The Labour MP Emma Dent Coad has apologised for referring to a Tory London assembly member as a “token ghetto boy” in a blogpost written before she was elected, after two Conservative MPs called for the whip to be removed.
Shaun Bailey, who was then Hammersmith’s Conservative parliamentary candidate, said the MP had written “racist, hate-filled remarks”.
After the comments were unearthed by the Guido Fawkes blog, James Cleverly and Kemi Badenoch wrote an open letter to Jeremy Corbyn, calling on the Labour leader to suspend the whip from the Kensington MP and investigate the comments.
In a piece on her blog from 2010, Dent Coad said Bailey had “stigmatised” the area he was born in by referring to it as a “ghetto”.
“Who can say where this man will ever fit in, however hard he tries? One day he is the ‘token ghetto boy’ standing behind D Cameron, the next ‘looking interested’ beside G Osborne,” she wrote. “Ever felt used?”
The MP said she had been repeating descriptions made by others, something Bailey later denied, and her comments had been taken “the wrong way”.
“If he was offended by me repeating what other people have said then I do apologise,” she told BBC Radio London. “Clearly, I shouldn’t have repeated it. People have taken it the wrong way.”
Bailey denied ever using the terms himself and said he would not have used language like “ghetto” to describe where he grew up. He called the apology cowardly and said he had written to Corbyn asking him to take disciplinary action against the MP.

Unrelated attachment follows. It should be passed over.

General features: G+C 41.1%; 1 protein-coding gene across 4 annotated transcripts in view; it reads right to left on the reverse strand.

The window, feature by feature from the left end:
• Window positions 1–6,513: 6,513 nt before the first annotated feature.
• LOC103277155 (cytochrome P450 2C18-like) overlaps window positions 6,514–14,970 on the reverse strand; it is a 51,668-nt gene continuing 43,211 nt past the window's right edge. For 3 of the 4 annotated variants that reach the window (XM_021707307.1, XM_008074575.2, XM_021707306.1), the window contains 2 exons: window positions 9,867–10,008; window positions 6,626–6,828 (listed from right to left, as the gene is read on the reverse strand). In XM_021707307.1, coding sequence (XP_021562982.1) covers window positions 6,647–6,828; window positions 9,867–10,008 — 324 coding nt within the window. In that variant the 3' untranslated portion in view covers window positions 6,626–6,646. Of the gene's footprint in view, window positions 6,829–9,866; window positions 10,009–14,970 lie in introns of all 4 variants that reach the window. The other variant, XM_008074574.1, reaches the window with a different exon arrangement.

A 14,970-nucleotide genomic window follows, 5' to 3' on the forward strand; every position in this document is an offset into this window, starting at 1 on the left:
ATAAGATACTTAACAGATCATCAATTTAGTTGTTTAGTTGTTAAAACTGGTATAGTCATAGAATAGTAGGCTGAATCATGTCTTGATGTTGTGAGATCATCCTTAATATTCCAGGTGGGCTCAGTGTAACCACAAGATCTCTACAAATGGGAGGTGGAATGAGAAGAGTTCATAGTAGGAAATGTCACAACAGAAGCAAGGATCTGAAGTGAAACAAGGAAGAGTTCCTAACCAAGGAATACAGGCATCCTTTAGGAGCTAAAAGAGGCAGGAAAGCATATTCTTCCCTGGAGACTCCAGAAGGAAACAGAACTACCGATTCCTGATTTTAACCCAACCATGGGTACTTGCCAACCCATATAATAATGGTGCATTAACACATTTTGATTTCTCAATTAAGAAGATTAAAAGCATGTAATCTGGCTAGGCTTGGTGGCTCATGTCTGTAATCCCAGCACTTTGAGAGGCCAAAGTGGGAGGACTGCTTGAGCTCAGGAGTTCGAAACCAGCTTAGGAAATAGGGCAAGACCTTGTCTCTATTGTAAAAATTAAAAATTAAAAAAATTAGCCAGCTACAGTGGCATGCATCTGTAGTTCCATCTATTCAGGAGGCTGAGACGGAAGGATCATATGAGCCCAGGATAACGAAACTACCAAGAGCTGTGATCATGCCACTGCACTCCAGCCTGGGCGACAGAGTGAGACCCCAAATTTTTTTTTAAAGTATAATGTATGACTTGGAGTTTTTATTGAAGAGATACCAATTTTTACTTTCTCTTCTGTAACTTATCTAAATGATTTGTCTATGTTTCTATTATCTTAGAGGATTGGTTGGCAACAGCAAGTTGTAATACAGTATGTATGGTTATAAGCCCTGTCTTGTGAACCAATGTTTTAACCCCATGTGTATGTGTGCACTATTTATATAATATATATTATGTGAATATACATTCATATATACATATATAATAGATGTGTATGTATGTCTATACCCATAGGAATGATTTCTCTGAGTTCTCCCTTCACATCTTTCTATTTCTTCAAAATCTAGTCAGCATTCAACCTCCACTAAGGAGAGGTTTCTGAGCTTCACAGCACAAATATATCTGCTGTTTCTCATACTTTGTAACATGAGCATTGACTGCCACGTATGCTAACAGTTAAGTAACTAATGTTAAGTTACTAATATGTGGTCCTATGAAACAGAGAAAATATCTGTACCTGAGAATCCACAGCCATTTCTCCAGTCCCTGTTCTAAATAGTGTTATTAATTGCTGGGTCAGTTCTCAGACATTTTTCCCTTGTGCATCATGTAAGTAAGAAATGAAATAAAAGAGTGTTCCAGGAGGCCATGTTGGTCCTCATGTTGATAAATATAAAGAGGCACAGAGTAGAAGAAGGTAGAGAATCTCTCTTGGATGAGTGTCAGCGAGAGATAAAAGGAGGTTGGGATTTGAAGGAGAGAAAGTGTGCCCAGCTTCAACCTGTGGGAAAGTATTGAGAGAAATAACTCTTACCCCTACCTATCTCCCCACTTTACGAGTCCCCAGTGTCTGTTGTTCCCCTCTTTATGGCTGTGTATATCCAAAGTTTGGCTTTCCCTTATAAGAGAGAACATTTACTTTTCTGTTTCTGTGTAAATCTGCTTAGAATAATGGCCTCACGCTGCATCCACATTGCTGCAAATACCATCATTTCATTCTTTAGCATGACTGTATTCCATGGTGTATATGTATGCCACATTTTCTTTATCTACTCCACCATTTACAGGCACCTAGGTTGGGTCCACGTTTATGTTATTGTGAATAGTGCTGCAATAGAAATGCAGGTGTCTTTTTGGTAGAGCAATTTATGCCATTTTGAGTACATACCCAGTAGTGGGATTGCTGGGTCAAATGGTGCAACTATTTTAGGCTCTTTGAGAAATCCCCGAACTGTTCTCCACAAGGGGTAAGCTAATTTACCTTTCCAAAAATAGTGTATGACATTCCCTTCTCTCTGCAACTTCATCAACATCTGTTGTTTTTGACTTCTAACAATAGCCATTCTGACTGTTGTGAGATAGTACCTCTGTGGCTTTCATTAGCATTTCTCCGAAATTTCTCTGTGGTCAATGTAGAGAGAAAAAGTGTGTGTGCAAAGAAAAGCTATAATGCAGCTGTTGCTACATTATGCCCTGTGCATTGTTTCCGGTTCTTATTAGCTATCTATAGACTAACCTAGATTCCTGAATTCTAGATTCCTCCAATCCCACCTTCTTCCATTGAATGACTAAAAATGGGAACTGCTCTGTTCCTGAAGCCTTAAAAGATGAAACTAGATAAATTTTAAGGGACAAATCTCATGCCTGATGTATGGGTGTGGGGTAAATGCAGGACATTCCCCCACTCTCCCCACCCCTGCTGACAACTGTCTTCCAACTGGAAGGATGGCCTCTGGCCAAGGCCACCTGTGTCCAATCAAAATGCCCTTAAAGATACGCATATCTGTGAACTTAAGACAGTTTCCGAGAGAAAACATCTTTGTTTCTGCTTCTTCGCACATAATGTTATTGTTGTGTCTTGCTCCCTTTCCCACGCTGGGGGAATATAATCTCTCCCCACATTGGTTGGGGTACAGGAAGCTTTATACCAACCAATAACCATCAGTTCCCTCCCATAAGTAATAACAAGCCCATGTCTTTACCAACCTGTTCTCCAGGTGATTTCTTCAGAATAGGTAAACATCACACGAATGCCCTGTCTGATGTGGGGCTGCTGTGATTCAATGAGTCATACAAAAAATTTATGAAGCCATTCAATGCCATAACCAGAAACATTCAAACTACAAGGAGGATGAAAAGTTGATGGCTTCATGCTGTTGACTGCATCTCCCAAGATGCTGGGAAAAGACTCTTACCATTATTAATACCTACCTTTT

“I’m extremely disappointed and further saddened by the cowardly response given by Emma Dent Coad,” he said in a statement. “Instead of facing this issue she has attempted to blur and camouflage the views she expressed in her blog by falsely dressing them up as someone else’s words.
“Despite her claims, she can provide no evidence that I or anyone else used the horrendous terms she advocated. I find it appalling that someone as privileged as Ms Dent Coad would dare question the legitimacy of my background. I am now urging Jeremy Corbyn and the Labour party to take the strongest disciplinary action possible.”
In a Twitter thread, Badenoch said she was concerned about the implications of Dent Coad’s comments, calling them “profoundly distressing, and a toxic reminder of the struggle black people face daily in defeating stereotypes”.
She wrote: “I’m a black Conservative. I don’t think every offensive comment is racism, but when I see real prejudice I have to call it out.” Badenoch said the comments showed “an assumption that there’s only one way to be black, and anyone who doesn’t conform is a ‘coconut’, an ‘Uncle Tom’ or a race traitor”.
The MP for Saffron Waldon said she had heard one black boy at a school accusing his classmate of “acting white” because he liked reading. “It is a poisonous belief and destroys the lives of so many children,” she tweeted. “Where do such attitudes come from? From ‘community leaders’ like Ms Dent-Coad, who want to tell us what to think and how to behave.
“They haven’t given us permission to leave our ghettoes, be Conservative or make friends with posh white people. This was Shaun’s crime. This attitude traps many black children within imaginary boundaries they believe they aren’t allowed to cross.”
This article was written by Jessica Elgot, for theguardian.com on Tuesday 14th November 2017 16.21 Europe/Londonguardian.co.uk © Guardian News and Media Limited 2010